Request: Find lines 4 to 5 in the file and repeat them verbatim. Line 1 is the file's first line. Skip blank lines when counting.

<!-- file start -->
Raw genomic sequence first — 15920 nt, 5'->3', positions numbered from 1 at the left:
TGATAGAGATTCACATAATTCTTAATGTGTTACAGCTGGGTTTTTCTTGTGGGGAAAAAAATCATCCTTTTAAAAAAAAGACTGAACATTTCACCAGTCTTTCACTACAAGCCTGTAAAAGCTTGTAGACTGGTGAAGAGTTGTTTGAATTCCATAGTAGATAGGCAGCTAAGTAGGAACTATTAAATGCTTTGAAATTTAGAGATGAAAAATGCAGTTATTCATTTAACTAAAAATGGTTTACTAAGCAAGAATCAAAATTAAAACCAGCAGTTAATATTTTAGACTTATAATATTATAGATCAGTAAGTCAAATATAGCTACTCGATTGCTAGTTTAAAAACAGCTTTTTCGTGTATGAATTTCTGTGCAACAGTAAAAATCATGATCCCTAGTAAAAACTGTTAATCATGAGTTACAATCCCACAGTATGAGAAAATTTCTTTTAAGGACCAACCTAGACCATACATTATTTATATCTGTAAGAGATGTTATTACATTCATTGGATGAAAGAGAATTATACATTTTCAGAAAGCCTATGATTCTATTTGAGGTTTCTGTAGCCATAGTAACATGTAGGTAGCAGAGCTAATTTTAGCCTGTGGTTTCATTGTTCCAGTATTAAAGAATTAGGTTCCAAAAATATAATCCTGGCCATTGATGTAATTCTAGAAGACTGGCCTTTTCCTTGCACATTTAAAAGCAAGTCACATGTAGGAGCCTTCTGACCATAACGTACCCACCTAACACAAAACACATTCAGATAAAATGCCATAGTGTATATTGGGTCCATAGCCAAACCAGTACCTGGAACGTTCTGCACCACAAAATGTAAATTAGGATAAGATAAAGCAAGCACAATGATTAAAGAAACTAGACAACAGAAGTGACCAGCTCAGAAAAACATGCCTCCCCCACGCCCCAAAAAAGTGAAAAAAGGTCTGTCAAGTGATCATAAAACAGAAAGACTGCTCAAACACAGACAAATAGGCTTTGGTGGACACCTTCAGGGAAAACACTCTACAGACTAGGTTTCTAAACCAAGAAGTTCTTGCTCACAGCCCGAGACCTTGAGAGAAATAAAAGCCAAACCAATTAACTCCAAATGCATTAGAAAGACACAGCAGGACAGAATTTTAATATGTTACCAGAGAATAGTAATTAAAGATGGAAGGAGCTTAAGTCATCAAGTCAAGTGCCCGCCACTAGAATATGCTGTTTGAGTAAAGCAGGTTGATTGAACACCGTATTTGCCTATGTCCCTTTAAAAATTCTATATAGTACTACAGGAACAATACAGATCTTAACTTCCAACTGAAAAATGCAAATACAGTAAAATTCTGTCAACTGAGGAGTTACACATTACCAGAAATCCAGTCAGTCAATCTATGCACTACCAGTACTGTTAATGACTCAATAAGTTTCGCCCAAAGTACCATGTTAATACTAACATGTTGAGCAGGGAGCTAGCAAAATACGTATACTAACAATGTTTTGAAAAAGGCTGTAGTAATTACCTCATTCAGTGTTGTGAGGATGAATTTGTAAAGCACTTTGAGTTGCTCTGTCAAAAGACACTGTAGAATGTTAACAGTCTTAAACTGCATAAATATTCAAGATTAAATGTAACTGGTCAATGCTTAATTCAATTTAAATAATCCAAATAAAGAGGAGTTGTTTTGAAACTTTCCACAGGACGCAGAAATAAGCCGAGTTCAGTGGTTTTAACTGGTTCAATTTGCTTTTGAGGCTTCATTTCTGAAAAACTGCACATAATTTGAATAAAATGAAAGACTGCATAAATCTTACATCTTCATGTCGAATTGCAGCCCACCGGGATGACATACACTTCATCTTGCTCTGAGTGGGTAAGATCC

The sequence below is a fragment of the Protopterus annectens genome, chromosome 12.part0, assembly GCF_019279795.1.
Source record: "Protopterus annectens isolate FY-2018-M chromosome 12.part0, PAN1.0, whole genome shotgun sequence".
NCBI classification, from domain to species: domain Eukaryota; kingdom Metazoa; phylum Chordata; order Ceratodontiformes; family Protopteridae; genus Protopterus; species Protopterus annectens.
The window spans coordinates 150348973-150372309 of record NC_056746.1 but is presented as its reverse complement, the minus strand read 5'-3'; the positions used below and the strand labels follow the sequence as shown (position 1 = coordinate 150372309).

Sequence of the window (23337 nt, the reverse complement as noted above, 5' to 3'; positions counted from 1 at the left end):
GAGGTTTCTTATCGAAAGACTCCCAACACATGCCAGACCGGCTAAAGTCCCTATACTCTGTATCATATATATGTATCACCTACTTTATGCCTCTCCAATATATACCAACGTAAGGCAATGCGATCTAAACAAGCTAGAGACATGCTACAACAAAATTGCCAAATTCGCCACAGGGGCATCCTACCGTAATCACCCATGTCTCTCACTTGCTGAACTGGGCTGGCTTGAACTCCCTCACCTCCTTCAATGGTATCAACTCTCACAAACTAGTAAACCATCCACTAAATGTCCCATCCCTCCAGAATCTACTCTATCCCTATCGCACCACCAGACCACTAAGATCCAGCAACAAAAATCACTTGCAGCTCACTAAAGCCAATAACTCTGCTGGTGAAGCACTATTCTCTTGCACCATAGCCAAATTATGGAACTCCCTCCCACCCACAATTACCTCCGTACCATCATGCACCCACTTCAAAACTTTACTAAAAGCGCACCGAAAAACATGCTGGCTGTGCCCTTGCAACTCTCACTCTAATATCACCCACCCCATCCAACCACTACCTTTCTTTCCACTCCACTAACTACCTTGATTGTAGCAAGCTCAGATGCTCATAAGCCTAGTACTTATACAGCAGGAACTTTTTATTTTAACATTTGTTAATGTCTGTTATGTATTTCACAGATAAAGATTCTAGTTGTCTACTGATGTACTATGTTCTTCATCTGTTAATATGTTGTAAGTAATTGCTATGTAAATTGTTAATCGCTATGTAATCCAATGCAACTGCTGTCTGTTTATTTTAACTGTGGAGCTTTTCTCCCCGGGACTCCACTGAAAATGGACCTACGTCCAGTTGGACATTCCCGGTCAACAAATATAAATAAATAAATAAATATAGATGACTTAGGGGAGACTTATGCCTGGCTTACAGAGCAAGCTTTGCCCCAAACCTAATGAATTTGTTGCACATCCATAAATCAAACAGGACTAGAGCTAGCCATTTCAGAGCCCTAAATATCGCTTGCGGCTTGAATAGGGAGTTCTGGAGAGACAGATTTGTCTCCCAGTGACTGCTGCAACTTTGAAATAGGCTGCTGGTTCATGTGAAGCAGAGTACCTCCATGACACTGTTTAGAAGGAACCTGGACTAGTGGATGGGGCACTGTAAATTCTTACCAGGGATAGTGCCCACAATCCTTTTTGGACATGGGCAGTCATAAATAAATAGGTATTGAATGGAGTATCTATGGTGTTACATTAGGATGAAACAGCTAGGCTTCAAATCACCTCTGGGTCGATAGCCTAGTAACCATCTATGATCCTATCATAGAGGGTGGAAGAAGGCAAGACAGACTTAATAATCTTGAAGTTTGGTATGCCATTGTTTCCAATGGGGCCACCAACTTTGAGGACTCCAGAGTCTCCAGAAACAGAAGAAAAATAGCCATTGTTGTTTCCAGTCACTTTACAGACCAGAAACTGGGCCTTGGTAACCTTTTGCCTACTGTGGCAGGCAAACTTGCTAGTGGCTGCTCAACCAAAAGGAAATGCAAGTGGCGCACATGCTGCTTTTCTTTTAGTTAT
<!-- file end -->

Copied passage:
Source record: "Protopterus annectens isolate FY-2018-M chromosome 12.part0, PAN1.0, whole genome shotgun sequence".
NCBI classification, from domain to species: domain Eukaryota; kingdom Metazoa; phylum Chordata; order Ceratodontiformes; family Protopteridae; genus Protopterus; species Protopterus annectens.